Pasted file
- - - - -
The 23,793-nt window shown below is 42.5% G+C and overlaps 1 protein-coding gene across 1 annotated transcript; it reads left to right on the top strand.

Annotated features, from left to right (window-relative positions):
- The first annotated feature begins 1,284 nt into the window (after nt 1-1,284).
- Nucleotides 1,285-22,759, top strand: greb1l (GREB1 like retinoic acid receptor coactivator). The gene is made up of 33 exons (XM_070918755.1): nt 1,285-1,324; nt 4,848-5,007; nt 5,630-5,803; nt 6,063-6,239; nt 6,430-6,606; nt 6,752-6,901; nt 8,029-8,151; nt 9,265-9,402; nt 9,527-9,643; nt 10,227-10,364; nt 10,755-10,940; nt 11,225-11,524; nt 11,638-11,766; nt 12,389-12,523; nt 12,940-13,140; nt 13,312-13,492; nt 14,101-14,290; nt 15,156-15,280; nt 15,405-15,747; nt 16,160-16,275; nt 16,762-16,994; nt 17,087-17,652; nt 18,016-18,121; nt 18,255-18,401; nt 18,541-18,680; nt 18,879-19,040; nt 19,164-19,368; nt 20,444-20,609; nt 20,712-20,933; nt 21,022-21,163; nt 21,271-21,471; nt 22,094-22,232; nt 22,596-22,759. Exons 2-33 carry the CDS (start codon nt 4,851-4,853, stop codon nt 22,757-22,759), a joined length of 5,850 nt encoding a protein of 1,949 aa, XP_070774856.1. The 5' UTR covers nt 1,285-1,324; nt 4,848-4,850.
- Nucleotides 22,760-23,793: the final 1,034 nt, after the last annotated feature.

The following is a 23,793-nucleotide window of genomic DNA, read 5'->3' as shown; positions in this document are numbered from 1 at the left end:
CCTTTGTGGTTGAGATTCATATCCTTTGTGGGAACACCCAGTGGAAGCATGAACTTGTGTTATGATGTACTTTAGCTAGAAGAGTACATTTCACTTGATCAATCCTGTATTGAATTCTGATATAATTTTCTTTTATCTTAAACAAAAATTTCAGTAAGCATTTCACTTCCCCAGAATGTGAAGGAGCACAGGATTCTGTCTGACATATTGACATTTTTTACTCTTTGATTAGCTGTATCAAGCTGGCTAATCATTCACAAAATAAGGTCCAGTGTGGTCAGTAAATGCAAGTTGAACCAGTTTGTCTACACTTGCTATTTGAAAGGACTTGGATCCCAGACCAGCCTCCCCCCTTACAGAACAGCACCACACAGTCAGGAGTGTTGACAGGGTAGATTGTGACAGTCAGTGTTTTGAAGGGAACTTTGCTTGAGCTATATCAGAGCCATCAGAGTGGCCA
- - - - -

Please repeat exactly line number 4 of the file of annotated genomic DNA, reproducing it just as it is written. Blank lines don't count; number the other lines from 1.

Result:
- Nucleotides 1,285-22,759, top strand: greb1l (GREB1 like retinoic acid receptor coactivator). The gene is made up of 33 exons (XM_070918755.1): nt 1,285-1,324; nt 4,848-5,007; nt 5,630-5,803; nt 6,063-6,239; nt 6,430-6,606; nt 6,752-6,901; nt 8,029-8,151; nt 9,265-9,402; nt 9,527-9,643; nt 10,227-10,364; nt 10,755-10,940; nt 11,225-11,524; nt 11,638-11,766; nt 12,389-12,523; nt 12,940-13,140; nt 13,312-13,492; nt 14,101-14,290; nt 15,156-15,280; nt 15,405-15,747; nt 16,160-16,275; nt 16,762-16,994; nt 17,087-17,652; nt 18,016-18,121; nt 18,255-18,401; nt 18,541-18,680; nt 18,879-19,040; nt 19,164-19,368; nt 20,444-20,609; nt 20,712-20,933; nt 21,022-21,163; nt 21,271-21,471; nt 22,094-22,232; nt 22,596-22,759. Exons 2-33 carry the CDS (start codon nt 4,851-4,853, stop codon nt 22,757-22,759), a joined length of 5,850 nt encoding a protein of 1,949 aa, XP_070774856.1. The 5' UTR covers nt 1,285-1,324; nt 4,848-4,850.